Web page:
This [transmission of influence emanating from Malchus] is of two levels: there is an influence from "nearby" and an influence from "afar". A king, by way of analogy, conducts his country by means of two opposite potentials. [On the one hand,] the very essence and foundation of sovereignty is the attribute of exalted majesty. For this reason [a king] must be exalted and uplifted, for leadership involves majesty, [i.e., raising oneself above one's subjects, transcending their particular situations].

[On the other hand, the second dimension of kingship is reflected in the verse,[86]] Melech Bemishpat Ya'amid - "A king establishes the land with judgment." The fundamental concern of a ruler is his country's welfare, and this concern is expressed through [careful] judgment concerning all its affairs. Thus, [the people accepted Shlomo as a king and] "stood in awe [of him], because they saw that the wisdom of G-d was within him, [enabling him] to execute judgment."[87]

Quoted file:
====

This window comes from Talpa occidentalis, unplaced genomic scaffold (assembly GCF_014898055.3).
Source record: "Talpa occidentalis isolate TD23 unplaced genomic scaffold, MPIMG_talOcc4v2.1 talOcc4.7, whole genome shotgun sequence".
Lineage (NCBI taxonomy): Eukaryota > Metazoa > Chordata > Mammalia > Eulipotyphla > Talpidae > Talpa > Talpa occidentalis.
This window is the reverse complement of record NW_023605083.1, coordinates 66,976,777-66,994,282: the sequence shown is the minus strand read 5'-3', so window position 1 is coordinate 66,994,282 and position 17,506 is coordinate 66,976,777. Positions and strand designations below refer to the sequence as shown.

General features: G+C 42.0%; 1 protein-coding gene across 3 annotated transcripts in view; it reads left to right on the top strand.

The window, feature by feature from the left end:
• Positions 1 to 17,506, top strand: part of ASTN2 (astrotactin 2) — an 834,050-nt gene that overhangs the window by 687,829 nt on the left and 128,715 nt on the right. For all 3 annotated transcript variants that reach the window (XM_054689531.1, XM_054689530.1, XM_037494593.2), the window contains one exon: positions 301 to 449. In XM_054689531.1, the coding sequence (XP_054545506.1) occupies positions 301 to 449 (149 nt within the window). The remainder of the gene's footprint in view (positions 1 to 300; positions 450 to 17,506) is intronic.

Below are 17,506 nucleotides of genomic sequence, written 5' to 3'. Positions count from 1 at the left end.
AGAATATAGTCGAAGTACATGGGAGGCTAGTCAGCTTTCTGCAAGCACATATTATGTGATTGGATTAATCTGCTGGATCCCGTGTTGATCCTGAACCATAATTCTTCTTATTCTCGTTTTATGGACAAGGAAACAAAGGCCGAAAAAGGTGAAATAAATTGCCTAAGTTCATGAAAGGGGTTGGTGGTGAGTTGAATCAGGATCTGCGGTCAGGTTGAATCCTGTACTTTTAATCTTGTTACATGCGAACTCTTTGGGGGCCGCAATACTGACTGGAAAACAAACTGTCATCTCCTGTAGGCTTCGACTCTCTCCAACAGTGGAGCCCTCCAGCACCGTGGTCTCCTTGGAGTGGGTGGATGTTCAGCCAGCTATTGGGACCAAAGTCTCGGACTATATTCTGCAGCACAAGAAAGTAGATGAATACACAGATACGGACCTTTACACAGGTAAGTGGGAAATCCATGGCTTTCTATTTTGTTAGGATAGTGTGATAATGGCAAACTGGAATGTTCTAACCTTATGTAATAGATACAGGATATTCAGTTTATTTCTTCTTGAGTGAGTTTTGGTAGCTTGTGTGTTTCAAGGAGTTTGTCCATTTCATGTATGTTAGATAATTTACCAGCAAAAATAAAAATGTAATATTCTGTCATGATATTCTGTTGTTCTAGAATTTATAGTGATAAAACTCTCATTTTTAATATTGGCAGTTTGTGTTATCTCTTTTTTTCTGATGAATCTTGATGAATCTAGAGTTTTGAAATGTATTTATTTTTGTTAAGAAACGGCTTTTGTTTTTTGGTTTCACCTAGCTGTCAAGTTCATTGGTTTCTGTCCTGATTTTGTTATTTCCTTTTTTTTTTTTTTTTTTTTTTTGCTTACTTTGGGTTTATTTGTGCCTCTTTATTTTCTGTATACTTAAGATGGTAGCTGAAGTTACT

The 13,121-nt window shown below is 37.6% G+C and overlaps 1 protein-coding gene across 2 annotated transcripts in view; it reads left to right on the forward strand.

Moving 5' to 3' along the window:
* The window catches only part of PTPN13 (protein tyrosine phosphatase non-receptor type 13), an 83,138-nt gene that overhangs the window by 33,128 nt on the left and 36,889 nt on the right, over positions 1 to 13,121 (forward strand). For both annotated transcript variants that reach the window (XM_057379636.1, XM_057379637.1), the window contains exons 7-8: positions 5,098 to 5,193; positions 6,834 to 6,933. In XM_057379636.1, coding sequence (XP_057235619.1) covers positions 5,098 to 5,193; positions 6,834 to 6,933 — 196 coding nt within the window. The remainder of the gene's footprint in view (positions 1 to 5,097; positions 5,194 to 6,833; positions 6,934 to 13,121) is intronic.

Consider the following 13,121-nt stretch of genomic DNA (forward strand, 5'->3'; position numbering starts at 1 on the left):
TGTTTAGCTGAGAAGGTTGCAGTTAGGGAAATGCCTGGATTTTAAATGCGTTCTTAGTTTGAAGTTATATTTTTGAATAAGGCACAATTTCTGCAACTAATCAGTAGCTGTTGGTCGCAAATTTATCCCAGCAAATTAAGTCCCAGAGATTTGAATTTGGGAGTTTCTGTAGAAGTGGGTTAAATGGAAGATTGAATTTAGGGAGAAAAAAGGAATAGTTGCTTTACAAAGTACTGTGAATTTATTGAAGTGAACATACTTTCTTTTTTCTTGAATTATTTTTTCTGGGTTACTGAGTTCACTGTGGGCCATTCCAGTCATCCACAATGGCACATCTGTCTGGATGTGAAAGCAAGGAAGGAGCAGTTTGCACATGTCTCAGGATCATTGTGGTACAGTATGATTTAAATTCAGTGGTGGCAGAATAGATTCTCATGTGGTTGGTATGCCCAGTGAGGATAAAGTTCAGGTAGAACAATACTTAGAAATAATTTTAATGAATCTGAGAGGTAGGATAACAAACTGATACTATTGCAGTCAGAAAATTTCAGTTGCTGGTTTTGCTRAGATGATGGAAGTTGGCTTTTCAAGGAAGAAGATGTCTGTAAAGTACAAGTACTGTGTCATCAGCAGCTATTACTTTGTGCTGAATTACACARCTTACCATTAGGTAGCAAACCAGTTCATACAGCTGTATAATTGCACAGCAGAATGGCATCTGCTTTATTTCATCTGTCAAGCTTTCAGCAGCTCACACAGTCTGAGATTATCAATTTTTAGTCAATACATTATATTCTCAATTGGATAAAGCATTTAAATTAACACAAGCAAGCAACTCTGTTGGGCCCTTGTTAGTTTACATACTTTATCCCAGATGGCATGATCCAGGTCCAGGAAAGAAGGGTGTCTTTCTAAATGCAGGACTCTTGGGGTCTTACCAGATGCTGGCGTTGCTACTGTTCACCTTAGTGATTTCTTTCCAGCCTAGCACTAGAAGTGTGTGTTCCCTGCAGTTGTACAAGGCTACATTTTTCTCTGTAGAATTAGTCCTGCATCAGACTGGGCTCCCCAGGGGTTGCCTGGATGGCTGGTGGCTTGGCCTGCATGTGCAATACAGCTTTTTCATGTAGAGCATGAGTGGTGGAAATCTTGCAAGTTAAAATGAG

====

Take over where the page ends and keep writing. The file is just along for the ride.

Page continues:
[In contrast to the majestic stance previously described,] which implies distance, judgment [entails a closeness between a king and his subjects, for it] involves investigating and examining the entire range of particular elements that comprise [the task of] administering [a country]. And it is through [the fusion of] these two approaches that [the administration of] a country is maintained.